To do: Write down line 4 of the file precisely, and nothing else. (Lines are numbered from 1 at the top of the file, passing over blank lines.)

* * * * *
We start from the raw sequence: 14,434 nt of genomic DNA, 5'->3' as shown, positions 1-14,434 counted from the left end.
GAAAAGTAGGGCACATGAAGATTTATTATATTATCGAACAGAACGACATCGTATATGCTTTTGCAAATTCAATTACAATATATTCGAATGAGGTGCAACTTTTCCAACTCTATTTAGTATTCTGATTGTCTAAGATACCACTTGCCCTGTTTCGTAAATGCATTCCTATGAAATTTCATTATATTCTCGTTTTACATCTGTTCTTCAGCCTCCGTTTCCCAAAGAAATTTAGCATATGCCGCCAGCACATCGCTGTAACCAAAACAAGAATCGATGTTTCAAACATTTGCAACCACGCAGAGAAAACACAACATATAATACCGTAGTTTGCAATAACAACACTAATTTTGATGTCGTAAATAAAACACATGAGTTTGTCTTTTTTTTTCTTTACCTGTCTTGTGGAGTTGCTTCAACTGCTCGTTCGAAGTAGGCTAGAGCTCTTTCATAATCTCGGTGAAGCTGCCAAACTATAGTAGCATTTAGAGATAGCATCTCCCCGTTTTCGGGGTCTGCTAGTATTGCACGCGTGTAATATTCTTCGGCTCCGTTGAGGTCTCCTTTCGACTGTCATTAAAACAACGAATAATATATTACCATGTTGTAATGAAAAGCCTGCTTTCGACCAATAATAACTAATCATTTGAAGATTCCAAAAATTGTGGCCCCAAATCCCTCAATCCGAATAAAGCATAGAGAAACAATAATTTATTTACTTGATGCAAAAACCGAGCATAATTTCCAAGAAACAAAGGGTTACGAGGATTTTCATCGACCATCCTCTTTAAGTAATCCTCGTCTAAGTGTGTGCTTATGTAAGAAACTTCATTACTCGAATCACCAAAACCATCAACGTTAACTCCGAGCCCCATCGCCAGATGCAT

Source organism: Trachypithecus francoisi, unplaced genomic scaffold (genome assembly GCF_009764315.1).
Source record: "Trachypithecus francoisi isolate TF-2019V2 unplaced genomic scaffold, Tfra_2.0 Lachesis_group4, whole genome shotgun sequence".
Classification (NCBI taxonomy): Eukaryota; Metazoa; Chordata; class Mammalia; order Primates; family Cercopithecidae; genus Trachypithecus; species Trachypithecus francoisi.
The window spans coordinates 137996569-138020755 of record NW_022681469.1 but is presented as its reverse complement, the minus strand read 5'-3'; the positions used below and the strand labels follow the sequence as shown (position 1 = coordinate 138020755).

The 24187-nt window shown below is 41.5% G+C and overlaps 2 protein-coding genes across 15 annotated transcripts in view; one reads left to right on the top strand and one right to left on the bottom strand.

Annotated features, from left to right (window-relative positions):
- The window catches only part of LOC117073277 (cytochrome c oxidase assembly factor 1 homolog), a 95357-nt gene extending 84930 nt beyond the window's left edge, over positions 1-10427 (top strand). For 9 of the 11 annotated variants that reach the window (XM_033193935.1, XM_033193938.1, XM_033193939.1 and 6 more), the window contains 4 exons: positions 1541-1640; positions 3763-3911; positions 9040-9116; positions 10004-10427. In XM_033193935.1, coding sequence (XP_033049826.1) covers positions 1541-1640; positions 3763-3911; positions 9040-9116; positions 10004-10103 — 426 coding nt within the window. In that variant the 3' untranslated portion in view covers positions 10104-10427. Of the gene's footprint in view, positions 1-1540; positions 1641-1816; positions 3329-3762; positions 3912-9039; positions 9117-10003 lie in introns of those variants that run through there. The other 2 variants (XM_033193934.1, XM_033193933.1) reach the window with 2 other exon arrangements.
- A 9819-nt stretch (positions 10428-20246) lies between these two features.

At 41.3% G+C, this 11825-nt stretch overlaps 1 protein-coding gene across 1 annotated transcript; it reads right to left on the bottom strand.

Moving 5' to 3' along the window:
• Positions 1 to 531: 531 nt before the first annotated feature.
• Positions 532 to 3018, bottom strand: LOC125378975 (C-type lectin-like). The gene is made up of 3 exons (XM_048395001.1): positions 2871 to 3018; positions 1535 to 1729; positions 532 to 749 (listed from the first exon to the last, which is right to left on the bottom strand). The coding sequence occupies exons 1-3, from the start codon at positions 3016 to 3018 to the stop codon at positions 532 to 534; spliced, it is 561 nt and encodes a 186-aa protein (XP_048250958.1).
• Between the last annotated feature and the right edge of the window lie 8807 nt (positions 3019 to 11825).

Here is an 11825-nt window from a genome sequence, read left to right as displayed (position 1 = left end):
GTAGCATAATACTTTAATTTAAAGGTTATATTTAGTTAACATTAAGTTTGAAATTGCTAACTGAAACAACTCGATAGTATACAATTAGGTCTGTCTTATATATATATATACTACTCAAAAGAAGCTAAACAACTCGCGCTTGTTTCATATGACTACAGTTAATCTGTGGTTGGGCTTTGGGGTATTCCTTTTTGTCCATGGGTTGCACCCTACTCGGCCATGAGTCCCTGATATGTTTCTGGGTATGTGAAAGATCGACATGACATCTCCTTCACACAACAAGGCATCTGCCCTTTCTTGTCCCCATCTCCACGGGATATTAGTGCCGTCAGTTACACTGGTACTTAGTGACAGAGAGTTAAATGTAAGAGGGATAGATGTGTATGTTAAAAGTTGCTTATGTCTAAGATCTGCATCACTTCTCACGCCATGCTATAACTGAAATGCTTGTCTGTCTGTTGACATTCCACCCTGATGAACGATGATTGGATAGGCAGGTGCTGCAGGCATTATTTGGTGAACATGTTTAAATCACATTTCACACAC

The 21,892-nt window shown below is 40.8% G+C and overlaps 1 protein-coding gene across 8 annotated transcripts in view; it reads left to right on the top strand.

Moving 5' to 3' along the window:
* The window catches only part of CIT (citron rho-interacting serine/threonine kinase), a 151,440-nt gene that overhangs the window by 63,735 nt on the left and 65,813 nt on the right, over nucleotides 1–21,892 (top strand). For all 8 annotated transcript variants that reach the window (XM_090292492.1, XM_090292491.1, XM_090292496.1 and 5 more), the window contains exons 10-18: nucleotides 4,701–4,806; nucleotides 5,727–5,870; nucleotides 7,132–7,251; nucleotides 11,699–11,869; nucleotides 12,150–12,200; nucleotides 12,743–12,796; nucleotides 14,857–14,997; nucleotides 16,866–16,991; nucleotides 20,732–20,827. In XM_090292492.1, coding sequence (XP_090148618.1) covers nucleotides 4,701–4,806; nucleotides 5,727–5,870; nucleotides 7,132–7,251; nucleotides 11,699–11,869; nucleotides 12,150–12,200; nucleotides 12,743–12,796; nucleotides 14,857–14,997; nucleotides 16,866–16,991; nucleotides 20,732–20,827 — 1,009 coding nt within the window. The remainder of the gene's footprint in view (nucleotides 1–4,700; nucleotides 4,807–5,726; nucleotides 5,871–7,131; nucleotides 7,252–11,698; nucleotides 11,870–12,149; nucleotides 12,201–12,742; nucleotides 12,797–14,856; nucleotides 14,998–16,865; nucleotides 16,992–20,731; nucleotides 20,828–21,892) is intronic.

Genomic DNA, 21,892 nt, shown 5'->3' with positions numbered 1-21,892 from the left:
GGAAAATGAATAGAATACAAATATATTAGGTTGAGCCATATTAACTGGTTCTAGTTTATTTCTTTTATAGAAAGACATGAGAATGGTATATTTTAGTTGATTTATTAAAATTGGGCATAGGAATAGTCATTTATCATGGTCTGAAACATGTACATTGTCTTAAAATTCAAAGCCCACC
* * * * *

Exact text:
Source record: "Trachypithecus francoisi isolate TF-2019V2 unplaced genomic scaffold, Tfra_2.0 Lachesis_group4, whole genome shotgun sequence".